FIRST DIGIT SIMULATION
Author: Roland Engdahl
University of Kalmar
Sweden
mr.engdahl@telia.com
Background
'First Digit' is the first digit, not equal zero, in a number. i e the first significant digit. e g in 0.0003457 the first digit is 3.
HistoryNewcomb noticed in 1881 that in logarithm tables the first pages, containing numbers starting with 1, were more dirty than later pages.Benford rediscovered the properties in 1938. He formulated a law for the occurence of first digits:Benfords Law: The probability that the first digit is k is log(1+1/k) ( log(a) = There are two aspects of Benfords law:1. Application to numerical data2. Numerical calculation
Application to numerical data
On the WEB we can get many applications to numerical data e g physical constants,
stock market, rivers area, population, Am. league, addresses, squareroots, death rate, newspapers.
A more interesting application of Benfords principle is fraud detection in business accounts.
Numerical calculation
Before 1600 it was hard to do the product of several factors, even worse to divide.
John Napier (15501617) invented logarithms. In tables you could find the logarithm for a number.
To multiply numbers you had to add the logarithms and to divide you had to subtract the logarithms.
At last you had to go the other way in the tables, finding the 'antilogarithm'.
This method was common in schools and applications until the seventies.
An important facility was the slide rule. The scale is logarithmic, so the distance between 1 and 2 is the same as the distance between 2 and 4 etc
To multiply is to add distances on the slide rule, to divide is to subtract distances on the slide rule.
After some multiplications or divisions of numbers taken at random the probability to end betwwen 1 and 2 is about 30 percent (log(2)).
If you are the owner of a slide rule compare the distance between 1 and 2 with the distance between 1 and 10.
Simulation with random numbers
Quotation from Donald E. Knuth, The Art of Computer Programming vol 2 p 173
The most prudent policy for a person to follow is to run each Monte Carlo program at least twice
using quite different sources of random numbers, before taking the answers of the program seriously;
this not only will give an indication of the stability of the results,
it also will guard against the danger of trusting in a generator with hidden deficiencies.
(Every random number generator will fail in at least one application.)
Donald E. Knuth. The Art of Computer Programming, vol 2. Ch 3 Random Numbers Ch 4.2.4
Theory about leading digits p 238
You can select different random number generators.
OBSERVE: The result of calling rand() depends of the version of Maple:
Early version of Maple is here Maple versions up to and including 9.5 Eversion
Later version of Maple is here Maple from version 10 Lversion
Simulation with Builtin generators
In RandomTools[Linear Congruence] the generator is of the linear congruence type
x[k+1] = m*x[k] mod p
p = 999999999989 is the greatest prime with 12 digits, m = 427419669081 multiplier
For short we call this generator for single
In Eversion when calling rand() you get version RandomTools[Linear Congruence] i e single generator
In Lversion when calling rand() you get version RandomTools[MersenneTwister]{GenerateInteger]
This generator is not of LinearCongruence type
RandomTools[MersenneTwister][NewGenerator] is applicable in Lversion and gives the same result as rand()
Simulation with triplegenerator
The generator triple consists of three generators of linear congruence type in parallel for 'smoothing out'
In Eversion
Simulation in Builtin generator: single and rand are the same procedure: NewGenerator not applicable
Simulation in triplegenerator: same result as Lversion (LinearCongruence)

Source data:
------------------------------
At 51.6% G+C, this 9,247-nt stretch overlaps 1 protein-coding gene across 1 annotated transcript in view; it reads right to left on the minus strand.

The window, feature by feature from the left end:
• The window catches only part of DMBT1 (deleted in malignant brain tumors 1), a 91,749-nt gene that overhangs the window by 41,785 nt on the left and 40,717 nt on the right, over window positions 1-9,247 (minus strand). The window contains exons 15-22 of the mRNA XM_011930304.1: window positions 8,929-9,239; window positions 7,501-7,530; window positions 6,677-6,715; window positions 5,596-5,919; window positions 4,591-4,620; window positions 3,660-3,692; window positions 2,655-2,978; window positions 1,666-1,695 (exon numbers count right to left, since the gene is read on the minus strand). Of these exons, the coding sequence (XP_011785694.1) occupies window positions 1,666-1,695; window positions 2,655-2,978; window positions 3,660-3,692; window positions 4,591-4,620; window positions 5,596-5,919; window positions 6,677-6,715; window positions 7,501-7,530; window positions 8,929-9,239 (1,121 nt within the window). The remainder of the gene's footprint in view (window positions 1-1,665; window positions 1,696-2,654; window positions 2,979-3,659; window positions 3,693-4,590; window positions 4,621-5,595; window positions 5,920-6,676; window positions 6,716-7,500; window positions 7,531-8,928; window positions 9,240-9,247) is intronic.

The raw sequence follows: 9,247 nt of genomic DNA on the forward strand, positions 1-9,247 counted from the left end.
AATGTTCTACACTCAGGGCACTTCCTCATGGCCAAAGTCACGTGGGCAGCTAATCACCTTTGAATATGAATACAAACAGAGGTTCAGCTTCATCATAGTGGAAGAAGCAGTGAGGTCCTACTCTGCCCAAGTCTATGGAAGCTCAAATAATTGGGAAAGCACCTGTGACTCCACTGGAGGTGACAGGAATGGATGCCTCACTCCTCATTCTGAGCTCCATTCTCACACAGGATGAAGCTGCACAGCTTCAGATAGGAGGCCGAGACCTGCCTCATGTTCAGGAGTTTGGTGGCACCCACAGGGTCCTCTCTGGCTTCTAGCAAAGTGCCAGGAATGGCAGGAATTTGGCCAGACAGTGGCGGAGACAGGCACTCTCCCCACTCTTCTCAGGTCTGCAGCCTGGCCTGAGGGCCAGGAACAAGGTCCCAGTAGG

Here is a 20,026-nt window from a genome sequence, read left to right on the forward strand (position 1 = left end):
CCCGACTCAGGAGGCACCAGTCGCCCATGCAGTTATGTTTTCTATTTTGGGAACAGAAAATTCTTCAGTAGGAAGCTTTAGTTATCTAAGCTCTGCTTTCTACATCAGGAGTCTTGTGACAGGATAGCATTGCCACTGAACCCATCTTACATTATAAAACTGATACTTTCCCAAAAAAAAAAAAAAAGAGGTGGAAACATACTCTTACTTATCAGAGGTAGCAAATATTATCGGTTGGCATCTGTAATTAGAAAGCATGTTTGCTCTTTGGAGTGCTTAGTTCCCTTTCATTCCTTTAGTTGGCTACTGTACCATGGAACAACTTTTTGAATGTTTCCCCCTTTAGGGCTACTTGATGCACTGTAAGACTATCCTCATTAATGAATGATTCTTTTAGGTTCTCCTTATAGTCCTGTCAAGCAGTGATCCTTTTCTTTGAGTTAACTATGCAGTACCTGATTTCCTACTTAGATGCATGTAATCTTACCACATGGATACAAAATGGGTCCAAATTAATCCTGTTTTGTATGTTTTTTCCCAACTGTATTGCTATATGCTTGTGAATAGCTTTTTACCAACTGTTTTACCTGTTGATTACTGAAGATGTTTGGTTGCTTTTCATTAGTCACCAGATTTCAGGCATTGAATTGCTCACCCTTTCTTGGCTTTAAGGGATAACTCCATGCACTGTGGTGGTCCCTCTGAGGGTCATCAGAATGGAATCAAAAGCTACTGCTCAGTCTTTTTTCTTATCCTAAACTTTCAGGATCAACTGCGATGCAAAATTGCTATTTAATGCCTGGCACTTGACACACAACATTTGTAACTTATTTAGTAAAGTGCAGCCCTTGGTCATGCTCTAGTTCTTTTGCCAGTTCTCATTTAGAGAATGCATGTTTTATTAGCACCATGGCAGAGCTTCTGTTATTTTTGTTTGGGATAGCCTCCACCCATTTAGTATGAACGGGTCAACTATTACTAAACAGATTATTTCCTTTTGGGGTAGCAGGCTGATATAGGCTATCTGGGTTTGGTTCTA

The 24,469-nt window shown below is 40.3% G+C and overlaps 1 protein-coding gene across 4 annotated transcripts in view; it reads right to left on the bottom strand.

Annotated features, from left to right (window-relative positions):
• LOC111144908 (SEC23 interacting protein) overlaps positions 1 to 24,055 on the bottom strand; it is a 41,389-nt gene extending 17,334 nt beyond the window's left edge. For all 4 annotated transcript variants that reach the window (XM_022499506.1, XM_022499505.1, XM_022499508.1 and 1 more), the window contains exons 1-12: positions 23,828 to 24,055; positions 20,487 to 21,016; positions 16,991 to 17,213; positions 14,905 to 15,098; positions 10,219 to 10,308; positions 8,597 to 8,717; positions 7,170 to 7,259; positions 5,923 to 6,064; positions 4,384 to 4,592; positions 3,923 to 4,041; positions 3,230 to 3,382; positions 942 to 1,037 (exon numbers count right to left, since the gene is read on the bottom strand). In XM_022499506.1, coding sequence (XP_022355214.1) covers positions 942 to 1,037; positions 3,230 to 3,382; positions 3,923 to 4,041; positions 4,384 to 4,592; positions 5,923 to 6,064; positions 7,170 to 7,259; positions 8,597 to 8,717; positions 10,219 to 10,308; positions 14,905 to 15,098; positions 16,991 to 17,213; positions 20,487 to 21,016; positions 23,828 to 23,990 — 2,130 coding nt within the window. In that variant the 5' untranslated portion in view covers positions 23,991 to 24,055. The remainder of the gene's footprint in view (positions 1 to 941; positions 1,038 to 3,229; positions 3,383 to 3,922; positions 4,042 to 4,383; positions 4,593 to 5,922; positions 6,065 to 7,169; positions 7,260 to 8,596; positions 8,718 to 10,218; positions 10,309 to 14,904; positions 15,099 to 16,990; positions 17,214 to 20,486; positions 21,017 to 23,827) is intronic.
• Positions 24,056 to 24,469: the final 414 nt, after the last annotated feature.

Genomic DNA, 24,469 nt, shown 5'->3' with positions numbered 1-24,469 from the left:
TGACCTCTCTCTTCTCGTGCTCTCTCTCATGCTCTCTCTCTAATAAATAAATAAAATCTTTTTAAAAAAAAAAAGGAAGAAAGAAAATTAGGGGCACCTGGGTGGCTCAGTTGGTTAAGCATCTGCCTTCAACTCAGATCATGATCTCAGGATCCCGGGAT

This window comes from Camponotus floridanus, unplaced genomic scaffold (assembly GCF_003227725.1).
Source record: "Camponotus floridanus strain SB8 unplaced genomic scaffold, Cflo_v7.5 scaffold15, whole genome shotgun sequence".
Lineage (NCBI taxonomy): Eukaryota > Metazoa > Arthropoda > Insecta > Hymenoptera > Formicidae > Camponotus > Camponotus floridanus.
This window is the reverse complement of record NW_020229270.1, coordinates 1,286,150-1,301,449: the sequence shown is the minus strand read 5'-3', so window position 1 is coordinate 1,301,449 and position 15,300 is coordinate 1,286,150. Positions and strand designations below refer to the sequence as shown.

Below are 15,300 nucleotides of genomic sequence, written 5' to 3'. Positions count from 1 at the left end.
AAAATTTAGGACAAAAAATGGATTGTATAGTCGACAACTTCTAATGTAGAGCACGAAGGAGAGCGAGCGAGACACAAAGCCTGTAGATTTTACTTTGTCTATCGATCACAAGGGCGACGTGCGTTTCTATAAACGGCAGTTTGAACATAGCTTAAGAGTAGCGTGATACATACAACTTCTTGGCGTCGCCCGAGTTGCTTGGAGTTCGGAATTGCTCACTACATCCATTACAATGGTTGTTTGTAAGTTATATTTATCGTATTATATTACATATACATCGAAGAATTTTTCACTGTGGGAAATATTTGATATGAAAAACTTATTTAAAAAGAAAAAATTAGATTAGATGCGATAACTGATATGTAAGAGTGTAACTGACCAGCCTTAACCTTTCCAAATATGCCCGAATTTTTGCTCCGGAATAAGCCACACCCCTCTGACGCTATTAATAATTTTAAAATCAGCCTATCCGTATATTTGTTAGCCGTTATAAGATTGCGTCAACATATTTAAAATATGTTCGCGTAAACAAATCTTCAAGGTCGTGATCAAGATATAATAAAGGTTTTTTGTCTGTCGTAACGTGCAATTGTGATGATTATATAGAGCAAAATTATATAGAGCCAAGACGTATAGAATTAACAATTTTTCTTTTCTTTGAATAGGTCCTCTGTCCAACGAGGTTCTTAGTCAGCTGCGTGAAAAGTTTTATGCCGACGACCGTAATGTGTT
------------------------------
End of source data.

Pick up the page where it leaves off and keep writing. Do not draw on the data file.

Simulatiom:Another approach... not applicable
In Lversion
Simulation in Builtin generator: single and rand are quite different procedures:
Simulation in triplegenerator: same result as Eversion (LinearCongruence)
Simulatiom:Another approach: applicable RandomTools[MersenneTwister][NewGenerator] very fast
We can compare the results from the simulations with different generators. See the results at Comments and results.
If you take only one factor (nrf = 1) in the product the relative frequency of first digits will be (almost) equal for all digits 1..9.
This is an indication of that the random number generator passes the frequency test..
Let the random number generator produce a great many numbers. The computer calculates the product of these random numbers.
At last we look at the first digit (first nonzero digit) in the product. We study the distribution of these first digits.
Choose the number of factors in nrf
Choose the number of trials in trial
Simulation with Builtin generators
The single generator
> 

parameters for random number generator single
single is of the same as the builtin generator in LinearCongruence
> 
m:=427419669081: p:=999999999989: x:=32564: 
> 
single:=proc() local s: global x,m,p:
x:=x*m mod p: s:=x/p: evalf(frac(s));
end proc; 

(5.1.1) 
procedure prodrand gives the first digit with nrf factors in the product and the generator singel
> 
prodrand:=proc( ) local i,pr;
pr:=1; for i from 1 to nrf do pr:=pr*single(); end do;
while pr < 1 do pr:=pr*10 end do; trunc(pr)
end proc; 

(5.1.2) 
Choose nrf : number of factors
Choose trial number of trials
> 
for k from 1 to 9 do u[k]:=0 end: 
> 
for k from 1 to trial do s:=prodrand();
u[s]:=u[s]+1 end do: 
> 
print('i', relfreq); Digits:=5:
for i from 1 to 9 do i,evalf(u[i]/trial) end do; 
The rand generator
> 

pp module for builtin generator rand
procedure prodrand gives the first digit with nrf factors in the product and
the builtin random number generator rand()
> 
prodrand:=proc( ) local i,pr;
pr:=1; for i from 1 to nrf do pr:=pr*rand()/pp; end do;
while pr < 1 do pr:=pr*10 end do; trunc(pr)
end proc; 

(5.2.1) 
Start new experiment from here
Choose nrf : number of factors
Choose trial : number of trials
> 
for k from 1 to 9 do u[k]:=0 end: 
> 
for k from 1 to trial do s:=prodrand();
u[s]:=u[s]+1 end do: 
Record of distribution of first digit of the product
> 
print('i',relfreq);Digits:=5:
for i from 1 to 9 do i, evalf(u[i]/trial) end do; 
NewGenerator
> 
restart: with(RandomTools[MersenneTwister]); 

(5.3.1) 
> 
M:=NewGenerator(range=10^12); 

(5.3.2) 
> 
prodrand:=proc( ) local i,pr;
pr:=1; for i from 1 to nrf do pr:=pr*Float(M(),12); end do;
while pr < 1 do pr:=pr*10 end do; trunc(pr)
end proc; 

(5.3.3) 
Start new experiment from here
Choose nrf : number of factors
Choose trial : number of trials
> 
for k from 1 to 9 do u[k]:=0 end: